• Say no to cold drinks
  • Minimize the consumption of sugar and sweets to avoid obesity
  • Obesity causes diabetes which in turn is a major cause of high blood pressure, heart disease, renal failure and blindness

Alarming Diabetes statistics in Pakistan

The International Diabetes Federation (IDF) estimates that 400,000 Pakistanis died from diabetes in 2021. Experts predict a record number of diabetes deaths in 2023 due to limited medicine access. A global study by the diabetes federation reveals that 79% of Pakistanis discover their diabetes after developing complications. Over 97% have experienced one or more complications, with 26% facing heart disease. 

Despite prevalent complications, 34% of those with diabetes in Pakistan receive no information about complications at diagnosis. Foot (55%), eye (57%), and oral health (53%) problems are common. Globally, WHO reports 422 million people with diabetes and 1.5 million annual deaths directly attributed to the condition.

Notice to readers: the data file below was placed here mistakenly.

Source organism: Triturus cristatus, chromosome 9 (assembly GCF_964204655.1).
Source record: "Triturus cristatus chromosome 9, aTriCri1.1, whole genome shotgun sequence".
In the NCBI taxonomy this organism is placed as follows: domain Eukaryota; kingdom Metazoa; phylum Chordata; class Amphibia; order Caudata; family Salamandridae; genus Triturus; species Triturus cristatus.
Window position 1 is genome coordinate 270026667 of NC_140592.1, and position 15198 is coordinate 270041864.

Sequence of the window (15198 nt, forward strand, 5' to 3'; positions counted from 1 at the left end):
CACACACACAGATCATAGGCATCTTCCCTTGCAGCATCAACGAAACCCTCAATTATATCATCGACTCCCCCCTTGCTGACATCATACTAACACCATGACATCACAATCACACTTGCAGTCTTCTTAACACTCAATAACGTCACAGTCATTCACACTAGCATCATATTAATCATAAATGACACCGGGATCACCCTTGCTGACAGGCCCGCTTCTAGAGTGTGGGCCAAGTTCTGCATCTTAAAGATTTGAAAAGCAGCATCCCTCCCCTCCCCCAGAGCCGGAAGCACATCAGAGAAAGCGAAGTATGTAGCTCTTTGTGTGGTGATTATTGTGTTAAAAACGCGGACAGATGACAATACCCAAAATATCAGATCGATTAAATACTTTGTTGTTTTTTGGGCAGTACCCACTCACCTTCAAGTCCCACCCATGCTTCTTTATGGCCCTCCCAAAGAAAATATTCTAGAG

The IDF ranked Pakistan first place for having the highest comparative diabetes prevalence rate in 2021 at 30.8%, followed by French Polynesia (25.2%) and Kuwait (24.9%). Pakistan.

Diabetes rate in Pakistan
The IDF ranked Pakistan first place for having the highest comparative diabetes prevalence rate in 2021 at 30.8%. (Image Credit: PlotSet)

Diabetes in Pakistan — Quick Facts

  • Pakistan has third-highest diabetic population in the world.
  • More than 33 million people are living with diabetes in Pakistan.
  • 400,000 died from diabetes in 2021, according to IDF.
  • 35% of deaths in Pakistan before the age of 60 are due to diabetes.
  • 79% of diabetes patients find out about the disease after developing complications.
  • 97% of diabetics studied in a recent survey by IDF had developed one or more complications. 26% of them had developed heart disease due to diabetes.
  • Individuals aged 35 and above should undergo blood sugar screening to diagnose, prevent and treat diabetes at the beginning.
  • Pakistan allocates <2% of GDP to health which means the public system cannot provide free insulin.
  • Insulin costs doubled in a year, affecting 43% living in poverty.

Globally, around 422 million people have diabetes, and 1.5 million deaths are directly attributed to diabetes every year, according to WHO.